100 Headlines That Changed The World
Newpapers are a form of instant history, capturing forever the awe and fascination that great historical events inspire. They are also an intriguing source to return to as they reveal the contemporary view of world-changing events, before it can be shaped by subsequent developments. While newspapers have been around for centuries, it was only when the Industrial Revolution encouraged mass production that newspapers with attention-grabbing banner headlines began to be commonplace. Now that newspapers seem to be in decline, we can look back at the period from the late 19th to early 21st century as the heyday of the newspaper, as well as a period in which the world changed beyond recognition. Journalist James Maloney details the stories behind the 100 most momentous headlines, including: Abraham Lincoln Assassinated in 1865. Jack the Ripper (1888). Boer War begins (11 Oct 1899). Russian Revolution (1917). Wall Street Crashes in 1929. Hitler Sweeps to Power' in 1933. Britain declares war with Germany 3 Sept 1939). Japan declares war on US/ Attack on Pearl Harbor (7 December 1941). Communist China founded by Mao Tse-tung (1 October 1949). Watson and Crick discover DNA structure (1953). Cuban missile crisis (1962). J.F. Kennedy Assassinated (22 Nov 1963). First man on the moon/Apollo 11 (21 July 1969). Scientists identify AIDS (1981). Chernobyl (April 26 1986). Mandela (age 75) freed from jail (1990). Death of Princess Diana (31 Aug 1997). 911 terror attacks (2001). Saddam Hussein's capture (13 Dec 2003). Bin Laden Shot Dead. in 2011. Death of Steve Jobs/Apple (5 October 2011).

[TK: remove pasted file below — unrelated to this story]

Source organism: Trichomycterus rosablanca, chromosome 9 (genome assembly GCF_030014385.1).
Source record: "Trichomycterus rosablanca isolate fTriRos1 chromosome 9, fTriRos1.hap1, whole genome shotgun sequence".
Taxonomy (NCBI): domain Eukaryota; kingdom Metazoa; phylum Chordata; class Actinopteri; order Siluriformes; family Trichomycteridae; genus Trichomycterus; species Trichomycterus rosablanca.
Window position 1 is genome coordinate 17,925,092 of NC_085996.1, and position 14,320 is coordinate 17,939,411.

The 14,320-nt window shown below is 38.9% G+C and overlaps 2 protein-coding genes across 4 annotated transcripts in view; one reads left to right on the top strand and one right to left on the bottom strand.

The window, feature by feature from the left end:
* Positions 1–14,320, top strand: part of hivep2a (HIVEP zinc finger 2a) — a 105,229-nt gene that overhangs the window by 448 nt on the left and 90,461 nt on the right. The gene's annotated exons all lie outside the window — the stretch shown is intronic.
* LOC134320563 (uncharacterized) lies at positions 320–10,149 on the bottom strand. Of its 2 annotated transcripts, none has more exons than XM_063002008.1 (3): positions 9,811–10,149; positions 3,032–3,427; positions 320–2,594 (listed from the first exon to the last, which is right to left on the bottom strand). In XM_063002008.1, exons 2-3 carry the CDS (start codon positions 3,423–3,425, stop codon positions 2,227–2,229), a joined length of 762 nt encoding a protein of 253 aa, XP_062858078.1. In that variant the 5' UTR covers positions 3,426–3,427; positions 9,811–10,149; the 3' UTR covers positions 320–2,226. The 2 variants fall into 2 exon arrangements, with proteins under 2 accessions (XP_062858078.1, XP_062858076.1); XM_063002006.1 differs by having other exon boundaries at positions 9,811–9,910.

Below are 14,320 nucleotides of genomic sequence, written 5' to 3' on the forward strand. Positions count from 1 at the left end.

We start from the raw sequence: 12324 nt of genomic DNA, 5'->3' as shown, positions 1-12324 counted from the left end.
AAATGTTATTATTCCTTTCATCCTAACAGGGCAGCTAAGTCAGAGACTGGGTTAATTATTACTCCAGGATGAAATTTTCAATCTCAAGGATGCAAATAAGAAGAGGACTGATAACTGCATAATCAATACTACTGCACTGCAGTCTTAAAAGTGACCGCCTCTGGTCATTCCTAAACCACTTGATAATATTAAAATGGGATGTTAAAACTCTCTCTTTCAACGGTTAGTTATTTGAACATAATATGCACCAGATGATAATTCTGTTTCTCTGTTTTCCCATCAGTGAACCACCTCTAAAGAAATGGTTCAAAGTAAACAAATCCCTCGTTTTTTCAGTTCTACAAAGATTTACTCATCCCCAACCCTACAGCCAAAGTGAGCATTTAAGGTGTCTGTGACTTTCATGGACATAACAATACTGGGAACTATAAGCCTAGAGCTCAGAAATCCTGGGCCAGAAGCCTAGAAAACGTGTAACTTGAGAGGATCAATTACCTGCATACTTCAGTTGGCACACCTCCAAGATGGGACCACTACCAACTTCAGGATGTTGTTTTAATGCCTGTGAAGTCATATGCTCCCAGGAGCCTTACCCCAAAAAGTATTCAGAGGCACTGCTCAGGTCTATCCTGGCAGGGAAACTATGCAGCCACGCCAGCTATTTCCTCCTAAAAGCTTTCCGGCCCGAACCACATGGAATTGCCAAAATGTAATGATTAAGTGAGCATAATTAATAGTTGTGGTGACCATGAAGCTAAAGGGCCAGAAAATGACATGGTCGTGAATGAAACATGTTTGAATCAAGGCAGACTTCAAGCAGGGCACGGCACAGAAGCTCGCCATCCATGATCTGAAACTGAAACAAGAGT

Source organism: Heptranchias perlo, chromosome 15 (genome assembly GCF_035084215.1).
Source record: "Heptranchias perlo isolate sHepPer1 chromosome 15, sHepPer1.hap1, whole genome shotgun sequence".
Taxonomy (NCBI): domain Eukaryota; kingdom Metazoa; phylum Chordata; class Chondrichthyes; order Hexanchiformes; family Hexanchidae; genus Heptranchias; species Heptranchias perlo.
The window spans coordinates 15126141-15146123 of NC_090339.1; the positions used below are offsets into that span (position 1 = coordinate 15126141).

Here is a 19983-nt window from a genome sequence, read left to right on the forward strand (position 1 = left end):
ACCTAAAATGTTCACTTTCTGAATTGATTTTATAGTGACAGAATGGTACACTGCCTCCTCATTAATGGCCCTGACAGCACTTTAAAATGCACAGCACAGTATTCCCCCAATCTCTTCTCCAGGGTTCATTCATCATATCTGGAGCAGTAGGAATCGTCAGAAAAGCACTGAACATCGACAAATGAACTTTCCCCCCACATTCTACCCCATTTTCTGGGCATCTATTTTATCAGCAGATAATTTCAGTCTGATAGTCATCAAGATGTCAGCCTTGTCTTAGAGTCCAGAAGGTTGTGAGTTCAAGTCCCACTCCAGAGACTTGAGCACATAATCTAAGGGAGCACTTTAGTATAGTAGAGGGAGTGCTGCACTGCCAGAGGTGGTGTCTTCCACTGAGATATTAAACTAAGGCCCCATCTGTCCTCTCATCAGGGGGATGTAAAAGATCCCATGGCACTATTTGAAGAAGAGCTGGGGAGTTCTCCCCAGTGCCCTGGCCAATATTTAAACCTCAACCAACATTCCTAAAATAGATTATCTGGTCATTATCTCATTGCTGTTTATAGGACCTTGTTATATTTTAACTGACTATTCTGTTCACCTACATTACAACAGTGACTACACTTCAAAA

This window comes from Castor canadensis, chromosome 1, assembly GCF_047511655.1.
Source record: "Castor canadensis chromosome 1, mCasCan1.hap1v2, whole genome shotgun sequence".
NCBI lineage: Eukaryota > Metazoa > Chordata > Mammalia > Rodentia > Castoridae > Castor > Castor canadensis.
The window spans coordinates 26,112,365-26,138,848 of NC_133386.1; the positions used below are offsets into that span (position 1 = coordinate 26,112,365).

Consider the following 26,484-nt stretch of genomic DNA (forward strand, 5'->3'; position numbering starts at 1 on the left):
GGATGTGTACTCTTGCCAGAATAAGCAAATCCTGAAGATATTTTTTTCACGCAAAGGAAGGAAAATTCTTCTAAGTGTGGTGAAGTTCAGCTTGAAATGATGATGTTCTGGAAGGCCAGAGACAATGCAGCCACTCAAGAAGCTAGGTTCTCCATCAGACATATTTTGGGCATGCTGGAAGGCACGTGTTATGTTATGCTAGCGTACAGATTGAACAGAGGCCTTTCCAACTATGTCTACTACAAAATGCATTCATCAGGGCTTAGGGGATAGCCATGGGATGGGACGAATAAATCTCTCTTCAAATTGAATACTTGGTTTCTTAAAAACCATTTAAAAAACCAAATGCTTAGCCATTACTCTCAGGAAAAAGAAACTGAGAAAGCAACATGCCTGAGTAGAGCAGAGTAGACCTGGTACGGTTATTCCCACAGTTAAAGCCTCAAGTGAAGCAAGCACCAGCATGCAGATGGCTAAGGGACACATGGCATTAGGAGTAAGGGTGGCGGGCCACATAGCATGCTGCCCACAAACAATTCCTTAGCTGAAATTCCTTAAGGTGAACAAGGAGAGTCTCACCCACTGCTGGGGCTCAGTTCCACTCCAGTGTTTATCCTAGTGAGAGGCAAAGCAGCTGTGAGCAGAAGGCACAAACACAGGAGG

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Review: 100 Headlines That Changed the WorldUser Review - 'jj Lamont - Goodreads
Easy to read, interesting at most points, found myself skipping through a few of the headlines as the author made these quite boring. Read full review
Review: 100 Headlines That Changed the WorldUser Review - Diana - Goodreads
A fairly quick read that was interesting enough to keep me engaged. The writing leaves a little something to be desired -- very bland, at times frustratingly cliche. However, it was a nice little ... Read full review